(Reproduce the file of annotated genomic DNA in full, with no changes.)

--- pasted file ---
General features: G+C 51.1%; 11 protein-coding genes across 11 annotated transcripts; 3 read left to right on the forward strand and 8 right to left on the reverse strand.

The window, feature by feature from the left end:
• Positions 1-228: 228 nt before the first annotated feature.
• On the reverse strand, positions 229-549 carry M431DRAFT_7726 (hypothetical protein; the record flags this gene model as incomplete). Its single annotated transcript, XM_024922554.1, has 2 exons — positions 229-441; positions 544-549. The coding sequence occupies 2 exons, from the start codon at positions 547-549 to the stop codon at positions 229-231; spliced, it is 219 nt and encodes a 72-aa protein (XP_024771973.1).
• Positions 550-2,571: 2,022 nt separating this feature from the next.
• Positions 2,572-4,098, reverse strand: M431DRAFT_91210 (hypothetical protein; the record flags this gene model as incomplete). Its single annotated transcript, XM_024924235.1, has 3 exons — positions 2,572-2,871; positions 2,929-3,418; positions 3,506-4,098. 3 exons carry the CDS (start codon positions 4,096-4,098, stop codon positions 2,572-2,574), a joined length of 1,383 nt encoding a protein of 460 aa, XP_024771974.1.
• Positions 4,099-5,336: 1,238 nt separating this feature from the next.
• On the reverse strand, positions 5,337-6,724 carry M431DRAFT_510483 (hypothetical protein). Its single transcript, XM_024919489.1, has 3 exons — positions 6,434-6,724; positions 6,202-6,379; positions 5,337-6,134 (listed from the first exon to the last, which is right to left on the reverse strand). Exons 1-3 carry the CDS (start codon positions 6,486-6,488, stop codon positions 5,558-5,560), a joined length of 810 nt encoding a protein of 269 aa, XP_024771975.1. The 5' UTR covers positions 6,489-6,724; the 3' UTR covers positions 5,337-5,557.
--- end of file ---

General features: G+C 51.1%; 11 protein-coding genes across 11 annotated transcripts; 3 read left to right on the forward strand and 8 right to left on the reverse strand.

The window, feature by feature from the left end:
• Positions 1-228: 228 nt before the first annotated feature.
• On the reverse strand, positions 229-549 carry M431DRAFT_7726 (hypothetical protein; the record flags this gene model as incomplete). Its single annotated transcript, XM_024922554.1, has 2 exons — positions 229-441; positions 544-549. The coding sequence occupies 2 exons, from the start codon at positions 547-549 to the stop codon at positions 229-231; spliced, it is 219 nt and encodes a 72-aa protein (XP_024771973.1).
• Positions 550-2,571: 2,022 nt separating this feature from the next.
• Positions 2,572-4,098, reverse strand: M431DRAFT_91210 (hypothetical protein; the record flags this gene model as incomplete). Its single annotated transcript, XM_024924235.1, has 3 exons — positions 2,572-2,871; positions 2,929-3,418; positions 3,506-4,098. 3 exons carry the CDS (start codon positions 4,096-4,098, stop codon positions 2,572-2,574), a joined length of 1,383 nt encoding a protein of 460 aa, XP_024771974.1.
• Positions 4,099-5,336: 1,238 nt separating this feature from the next.
• On the reverse strand, positions 5,337-6,724 carry M431DRAFT_510483 (hypothetical protein). Its single transcript, XM_024919489.1, has 3 exons — positions 6,434-6,724; positions 6,202-6,379; positions 5,337-6,134 (listed from the first exon to the last, which is right to left on the reverse strand). Exons 1-3 carry the CDS (start codon positions 6,486-6,488, stop codon positions 5,558-5,560), a joined length of 810 nt encoding a protein of 269 aa, XP_024771975.1. The 5' UTR covers positions 6,489-6,724; the 3' UTR covers positions 5,337-5,557.